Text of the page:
part of a diverse group of organisms called Stramenopiles.
Life cycle and morphology.
capable of pseudopod extension and retraction, reproduces by binary fission and
has a membrane bound central body (previously called a vacuole) that takes up
approximately 90% of the cell. The function of the central body has not been
determined. The organism is strictly anaerobic, normally requires bacteria for
growth, and is capable of ingesting bacteria and other debris. The classic form
that is usually seen in the human stool specimen varies tremendously in size
from 6 - 40µm and is characterised by the large central body and a thin
peripheral rim of cytoplasm containing 1 - 5 irregularly distributed
“nuclei”. The amoebic form can occasionally be seen in diarrhoeal samples
but may be extremely difficult to recognise. Generally
stool examinations are very effective in recovering and identifying B.
hominis. If present in very large numbers they can easily be seen on a
direct saline wet preparation. A note of caution, the trophozoite or amoebic
form of the parasite is easily lysed by water. In unstained formol - ether
concentrations the parasite is usually seen as small refractile bodies, not
unlike a partially lysed red cell. In iodine stained preparations the central
body can be seen evenly stained yellow with a very pale cytoplasmic rim.
However, the permanent stained smear is the procedure of choice. Romanowsky
stains such as Giemsa or rapid Field’s are highly recommended for a routine
diagnostic laboratory. Longer and more complicated staining methods such
as trichrome and iron haematoxylin stains are more popular in USA laboratories.
organisms should be quantitated; this is normally expressed as a numerical value
per high power (x 1000 oil immersion) field.
precise role of B. hominis in causing human disease is not clear and many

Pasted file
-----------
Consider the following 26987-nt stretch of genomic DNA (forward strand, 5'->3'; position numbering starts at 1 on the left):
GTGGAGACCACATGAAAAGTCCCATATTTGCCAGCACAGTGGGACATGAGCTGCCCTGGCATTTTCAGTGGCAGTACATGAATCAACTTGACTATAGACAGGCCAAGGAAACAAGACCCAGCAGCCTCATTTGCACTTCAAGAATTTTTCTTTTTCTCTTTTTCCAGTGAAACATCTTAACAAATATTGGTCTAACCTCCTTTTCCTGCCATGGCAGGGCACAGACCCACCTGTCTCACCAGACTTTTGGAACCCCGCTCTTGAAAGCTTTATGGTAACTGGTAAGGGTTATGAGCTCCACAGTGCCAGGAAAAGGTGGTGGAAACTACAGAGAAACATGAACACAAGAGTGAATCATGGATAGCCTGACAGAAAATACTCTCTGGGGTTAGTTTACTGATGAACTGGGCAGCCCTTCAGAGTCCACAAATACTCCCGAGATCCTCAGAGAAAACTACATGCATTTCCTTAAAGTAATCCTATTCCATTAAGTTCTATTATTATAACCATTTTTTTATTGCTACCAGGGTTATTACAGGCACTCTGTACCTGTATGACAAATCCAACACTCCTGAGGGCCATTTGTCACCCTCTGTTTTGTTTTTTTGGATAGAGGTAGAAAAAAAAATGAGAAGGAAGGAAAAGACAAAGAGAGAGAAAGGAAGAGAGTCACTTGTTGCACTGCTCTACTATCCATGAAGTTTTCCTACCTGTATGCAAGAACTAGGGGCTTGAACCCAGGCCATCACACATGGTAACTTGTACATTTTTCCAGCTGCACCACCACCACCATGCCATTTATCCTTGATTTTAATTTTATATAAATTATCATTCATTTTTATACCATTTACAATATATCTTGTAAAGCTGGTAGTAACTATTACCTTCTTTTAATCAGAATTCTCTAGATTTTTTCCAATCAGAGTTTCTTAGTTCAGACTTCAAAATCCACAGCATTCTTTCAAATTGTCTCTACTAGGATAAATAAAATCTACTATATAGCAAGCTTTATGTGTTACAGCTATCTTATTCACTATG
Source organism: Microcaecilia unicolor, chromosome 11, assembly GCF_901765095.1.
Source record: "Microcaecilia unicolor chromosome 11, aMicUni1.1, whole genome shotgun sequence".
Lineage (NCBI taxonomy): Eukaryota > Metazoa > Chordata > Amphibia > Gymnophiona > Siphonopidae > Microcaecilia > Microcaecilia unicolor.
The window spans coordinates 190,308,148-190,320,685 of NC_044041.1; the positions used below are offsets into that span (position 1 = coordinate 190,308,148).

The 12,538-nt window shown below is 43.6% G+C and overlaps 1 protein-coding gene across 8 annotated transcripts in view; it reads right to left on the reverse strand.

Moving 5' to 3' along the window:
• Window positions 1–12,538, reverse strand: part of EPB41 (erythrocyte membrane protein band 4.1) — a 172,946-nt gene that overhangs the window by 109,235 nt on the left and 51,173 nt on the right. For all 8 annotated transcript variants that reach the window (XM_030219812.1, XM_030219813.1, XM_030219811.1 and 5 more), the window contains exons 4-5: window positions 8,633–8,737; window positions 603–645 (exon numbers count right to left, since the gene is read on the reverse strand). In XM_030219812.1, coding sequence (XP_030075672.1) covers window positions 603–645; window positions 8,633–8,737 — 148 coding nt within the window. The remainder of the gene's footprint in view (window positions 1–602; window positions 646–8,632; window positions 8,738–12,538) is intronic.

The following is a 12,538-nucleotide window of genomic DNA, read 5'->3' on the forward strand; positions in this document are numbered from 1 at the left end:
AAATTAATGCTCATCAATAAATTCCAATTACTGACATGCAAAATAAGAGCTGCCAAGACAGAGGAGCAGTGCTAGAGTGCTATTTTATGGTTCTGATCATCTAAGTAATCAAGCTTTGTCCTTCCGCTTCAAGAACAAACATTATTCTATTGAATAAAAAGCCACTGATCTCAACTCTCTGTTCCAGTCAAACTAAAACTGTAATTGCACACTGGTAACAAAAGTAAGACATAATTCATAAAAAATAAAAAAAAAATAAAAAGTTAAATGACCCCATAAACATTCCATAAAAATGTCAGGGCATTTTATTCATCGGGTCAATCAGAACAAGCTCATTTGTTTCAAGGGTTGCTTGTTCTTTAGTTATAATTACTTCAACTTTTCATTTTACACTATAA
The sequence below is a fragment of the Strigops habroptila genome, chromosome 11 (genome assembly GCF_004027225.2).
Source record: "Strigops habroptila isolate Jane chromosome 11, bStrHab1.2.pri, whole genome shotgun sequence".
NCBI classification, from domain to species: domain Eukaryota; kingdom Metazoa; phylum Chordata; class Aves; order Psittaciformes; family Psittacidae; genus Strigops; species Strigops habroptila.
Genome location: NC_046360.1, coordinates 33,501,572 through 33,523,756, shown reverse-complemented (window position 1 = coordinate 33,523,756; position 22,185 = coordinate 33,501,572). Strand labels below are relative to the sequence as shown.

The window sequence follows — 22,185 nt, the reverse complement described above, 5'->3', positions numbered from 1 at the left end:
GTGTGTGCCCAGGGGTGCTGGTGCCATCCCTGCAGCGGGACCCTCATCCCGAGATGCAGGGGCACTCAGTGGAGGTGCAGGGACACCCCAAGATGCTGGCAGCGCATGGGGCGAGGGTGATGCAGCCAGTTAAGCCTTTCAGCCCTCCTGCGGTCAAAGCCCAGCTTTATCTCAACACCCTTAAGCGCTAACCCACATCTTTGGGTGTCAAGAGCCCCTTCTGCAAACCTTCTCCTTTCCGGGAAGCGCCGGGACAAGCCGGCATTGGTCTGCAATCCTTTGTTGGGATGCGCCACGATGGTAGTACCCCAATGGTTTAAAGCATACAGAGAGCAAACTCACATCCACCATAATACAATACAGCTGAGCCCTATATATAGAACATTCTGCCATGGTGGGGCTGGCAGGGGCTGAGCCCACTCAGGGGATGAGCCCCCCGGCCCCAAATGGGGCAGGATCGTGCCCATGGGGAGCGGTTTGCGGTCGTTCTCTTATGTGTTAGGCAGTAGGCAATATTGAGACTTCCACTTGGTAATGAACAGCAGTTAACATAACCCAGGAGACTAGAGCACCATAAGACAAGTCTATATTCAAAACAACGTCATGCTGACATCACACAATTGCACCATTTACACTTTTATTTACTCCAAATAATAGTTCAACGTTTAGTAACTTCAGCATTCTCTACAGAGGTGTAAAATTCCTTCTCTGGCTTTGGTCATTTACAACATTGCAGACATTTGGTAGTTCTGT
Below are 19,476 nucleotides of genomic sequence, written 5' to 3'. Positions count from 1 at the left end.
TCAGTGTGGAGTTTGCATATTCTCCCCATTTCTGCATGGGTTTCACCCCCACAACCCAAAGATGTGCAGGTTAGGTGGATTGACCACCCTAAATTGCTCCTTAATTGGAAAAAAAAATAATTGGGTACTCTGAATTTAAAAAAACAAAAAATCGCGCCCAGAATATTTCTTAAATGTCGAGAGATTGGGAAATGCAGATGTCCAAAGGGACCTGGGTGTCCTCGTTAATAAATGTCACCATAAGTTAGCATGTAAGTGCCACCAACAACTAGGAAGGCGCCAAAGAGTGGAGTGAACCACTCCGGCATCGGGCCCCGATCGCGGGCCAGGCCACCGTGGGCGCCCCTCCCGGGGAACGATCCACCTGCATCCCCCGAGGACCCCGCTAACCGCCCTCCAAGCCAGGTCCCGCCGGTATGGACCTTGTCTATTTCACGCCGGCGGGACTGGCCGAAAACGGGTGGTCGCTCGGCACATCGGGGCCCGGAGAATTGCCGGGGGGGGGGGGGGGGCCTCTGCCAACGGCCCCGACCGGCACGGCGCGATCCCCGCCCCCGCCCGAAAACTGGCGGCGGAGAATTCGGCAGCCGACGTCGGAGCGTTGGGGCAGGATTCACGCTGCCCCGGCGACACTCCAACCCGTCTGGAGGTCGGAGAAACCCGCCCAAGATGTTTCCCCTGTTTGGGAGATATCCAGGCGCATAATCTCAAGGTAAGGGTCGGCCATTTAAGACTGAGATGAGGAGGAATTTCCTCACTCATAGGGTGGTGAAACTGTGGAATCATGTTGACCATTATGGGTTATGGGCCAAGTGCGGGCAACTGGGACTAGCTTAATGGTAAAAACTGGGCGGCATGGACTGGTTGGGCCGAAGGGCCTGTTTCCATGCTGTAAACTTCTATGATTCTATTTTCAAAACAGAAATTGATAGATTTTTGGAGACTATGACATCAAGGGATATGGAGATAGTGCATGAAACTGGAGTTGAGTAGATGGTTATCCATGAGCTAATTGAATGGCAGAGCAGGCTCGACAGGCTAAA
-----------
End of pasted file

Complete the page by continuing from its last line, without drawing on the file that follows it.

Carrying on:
workers are currently pursuing this field of clinical research. Generally
speaking when this organism is present in large numbers in the absence of other
disease causing agents it may be the cause of diarrhoea, abdominal pain and
cramps, nausea, fever and vomiting and require therapy. In those symptomatic
patients in whom no other aetiological agent has been identified,
From present information, it appears that B. hominis is transmitted via the faecal-oral route through contaminated food or water. The cystic stage is probably the infective form of the organism, although this is unproven.
was first seen in 1909 but not described in detail until 1918. Based on modern
electron microscopy studies it has been reclassified as a nonflagellate
trichomonad parasite. It
has a cosmopolitan distribution and past surveys provide incidence rates from
1.4% to 19% depending on the type of population surveyed. Much higher incidence
figures have been reported for mental institutions, prison inmates and nursery
Life cycle and
life cycle and mode of transmission are not known, although transmission via
helminth eggs such as Ascaris and Enterobius has been postulated.
is no cystic stage. The trophozoite is characterised as having one (20-40%) or
two (60-80%) nuclei. The nuclear chromatin is usually fragmented into 3-5
granules and there is normally no peripheral chromatin on the nuclear membrane.
The cytoplasm is usually vacuolated and may contain ingested debris as well as
some large uniform granules. The cytoplasm can also appear uniform and clear
with few inclusions. There can be considerable size and shape variation among
organisms, even on a single smear. D. fragilis lives in the lumen of the
caecum and upper colon.
is no cystic stage; these organisms will not be seen in formol -
ether/ethyl acetate concentrations. The trophozoite stage is extremely difficult
to detect in wet saline preparations. Therefore, it is only possible to reliably